We are supposed to leave at 5, so I come downstairs with my hair brushed, earrings and bracelets on and as much of the blueberry juice washed off my hands and arms as I could manage at 4:55. But Ronja and Franzi are still in front of the computer, watching videos that have something to do with hair styling, and Silke and Martin are nowhere to be found. We’re going to a party tonight, something that is more traditional and interesting, as Silke described it, at the church.
Out the front window I see Martin, pulling from the back of his car the crate of 4 week old chicks which he said yesterday he was buying, making Silke laugh exasperatedly. There are already 25 chickens on the farm, and they’re only laying 3-4 eggs a day, in total.
“Industry chickens.” Martin scoffs, scowling down at them pecking and clucking away in the grass. “They only lay eggs with industry food. I must slaughter them all and get new, old breed chickens.”
Martin sees me watching and waves me outside. “I will mow some grass for the goats now. You would like to collect it, please?” So I pull my hair back off my neck and follow him with the wheelbarrow, moving the grass into the goat’s pen for the next 45 minutes, not feeling so clean and fresh anymore.
When we finally get into the car, the girls are all in traditional Bavarian dresses (the female version of lederhosen, with embroidered aprons and corsets tied with colorful ribbons) and their hair is braided in wreaths atop their heads, flowers woven through.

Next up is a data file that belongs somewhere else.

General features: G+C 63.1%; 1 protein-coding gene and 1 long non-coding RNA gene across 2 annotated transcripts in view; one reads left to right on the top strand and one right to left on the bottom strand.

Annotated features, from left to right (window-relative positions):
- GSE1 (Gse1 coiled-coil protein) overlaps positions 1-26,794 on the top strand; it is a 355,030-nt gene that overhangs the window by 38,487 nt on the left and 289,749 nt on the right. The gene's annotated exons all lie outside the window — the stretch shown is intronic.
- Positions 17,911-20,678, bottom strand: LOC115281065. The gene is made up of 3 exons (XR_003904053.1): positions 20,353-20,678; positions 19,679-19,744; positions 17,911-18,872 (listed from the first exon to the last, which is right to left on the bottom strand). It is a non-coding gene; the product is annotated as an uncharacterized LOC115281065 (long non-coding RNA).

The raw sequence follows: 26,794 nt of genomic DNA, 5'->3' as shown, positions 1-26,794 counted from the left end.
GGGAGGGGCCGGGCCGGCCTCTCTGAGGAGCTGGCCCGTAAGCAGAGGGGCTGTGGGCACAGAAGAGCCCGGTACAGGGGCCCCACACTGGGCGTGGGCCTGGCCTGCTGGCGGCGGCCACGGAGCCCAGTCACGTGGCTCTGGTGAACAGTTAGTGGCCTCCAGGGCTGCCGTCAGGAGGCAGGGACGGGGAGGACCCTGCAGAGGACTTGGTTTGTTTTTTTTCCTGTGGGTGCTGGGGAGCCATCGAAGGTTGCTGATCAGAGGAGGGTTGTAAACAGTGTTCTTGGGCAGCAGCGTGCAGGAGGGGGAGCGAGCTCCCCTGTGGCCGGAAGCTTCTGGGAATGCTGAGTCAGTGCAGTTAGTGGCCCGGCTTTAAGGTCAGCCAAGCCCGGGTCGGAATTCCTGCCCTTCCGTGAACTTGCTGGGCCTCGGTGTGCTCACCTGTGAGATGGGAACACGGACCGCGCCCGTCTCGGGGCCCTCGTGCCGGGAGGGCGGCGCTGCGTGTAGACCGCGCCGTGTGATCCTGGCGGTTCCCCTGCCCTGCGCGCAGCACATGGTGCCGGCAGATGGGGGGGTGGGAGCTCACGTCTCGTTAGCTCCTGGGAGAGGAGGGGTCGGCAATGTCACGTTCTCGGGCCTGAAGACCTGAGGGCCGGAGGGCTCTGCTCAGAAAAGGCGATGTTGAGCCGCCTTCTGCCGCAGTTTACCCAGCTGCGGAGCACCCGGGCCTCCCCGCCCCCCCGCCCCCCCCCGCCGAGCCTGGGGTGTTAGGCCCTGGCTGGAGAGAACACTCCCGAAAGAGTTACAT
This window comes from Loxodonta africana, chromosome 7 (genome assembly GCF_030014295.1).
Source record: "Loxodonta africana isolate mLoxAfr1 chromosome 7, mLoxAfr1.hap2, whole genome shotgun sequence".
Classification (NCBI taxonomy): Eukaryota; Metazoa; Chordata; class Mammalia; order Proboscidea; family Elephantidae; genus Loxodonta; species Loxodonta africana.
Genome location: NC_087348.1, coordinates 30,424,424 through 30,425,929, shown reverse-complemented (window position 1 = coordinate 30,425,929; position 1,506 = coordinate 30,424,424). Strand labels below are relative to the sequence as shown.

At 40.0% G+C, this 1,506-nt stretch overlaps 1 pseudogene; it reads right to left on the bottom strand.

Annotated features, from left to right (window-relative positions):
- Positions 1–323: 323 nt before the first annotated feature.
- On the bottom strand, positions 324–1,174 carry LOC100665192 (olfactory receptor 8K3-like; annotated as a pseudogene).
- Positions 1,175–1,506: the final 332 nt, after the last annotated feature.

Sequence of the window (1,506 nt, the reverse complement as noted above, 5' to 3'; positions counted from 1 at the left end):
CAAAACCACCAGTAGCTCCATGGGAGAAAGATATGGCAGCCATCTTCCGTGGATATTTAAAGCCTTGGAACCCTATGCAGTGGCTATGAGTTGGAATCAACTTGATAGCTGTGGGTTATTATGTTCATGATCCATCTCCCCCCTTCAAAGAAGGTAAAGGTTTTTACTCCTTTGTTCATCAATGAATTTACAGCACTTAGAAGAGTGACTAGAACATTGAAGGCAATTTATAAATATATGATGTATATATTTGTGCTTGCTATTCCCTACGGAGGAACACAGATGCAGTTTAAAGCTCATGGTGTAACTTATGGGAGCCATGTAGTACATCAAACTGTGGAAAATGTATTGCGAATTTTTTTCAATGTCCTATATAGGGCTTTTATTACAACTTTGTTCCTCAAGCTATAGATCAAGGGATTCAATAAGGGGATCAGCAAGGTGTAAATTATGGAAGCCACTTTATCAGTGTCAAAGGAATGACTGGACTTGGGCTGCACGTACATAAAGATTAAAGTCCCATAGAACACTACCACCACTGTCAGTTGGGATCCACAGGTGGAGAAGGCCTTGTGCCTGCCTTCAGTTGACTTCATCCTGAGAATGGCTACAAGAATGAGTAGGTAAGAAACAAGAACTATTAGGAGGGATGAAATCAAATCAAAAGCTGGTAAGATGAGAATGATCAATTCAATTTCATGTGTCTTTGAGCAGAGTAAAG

“Wow!” I said to Ronja, the only one of the girls who speaks to me eagerly “You look great!”
She beams, throwing her modern purse over her shoulder and flattening her bright green apron.
“No lederhosen for you Martin?” I ask, a touch of sarcasm in my voice. I know him well enough now to know this is a ridiculous proposition.
He rolls his eyes. “This is all silly. I don’t want to pay for the expensive beer when I have work to do at home.” Silke slaps his leg gently.
“Is it a special holiday?” I ask, we’re driving now, through the intermittent mossy forests and bright corn fields, up and down the rolling hills to Amberg.
“It is the – howdoyousay – birthday?” I nod encouragingly, yes this makes sense, “of the church,” Silke says. “This is a very popular tradition in Bavaria. All of the villages celebrate, but this is one of the biggest parties in the region. In the smaller villages, all of the people are in the traditional clothes, also, but at this one, only the children.”
We drive about 10 kilometers past Amberg to Sulzbach-Rosenburg, Silke’s hometown. This is the church she was baptized in, she tells me, not the church they attend now, but it is her church, so they go. As we walk up, we see her father and her sister, waiting for us. Everyone laughs softly as they hug stiffly, in a German sort of way. “We are always late,” Silke says.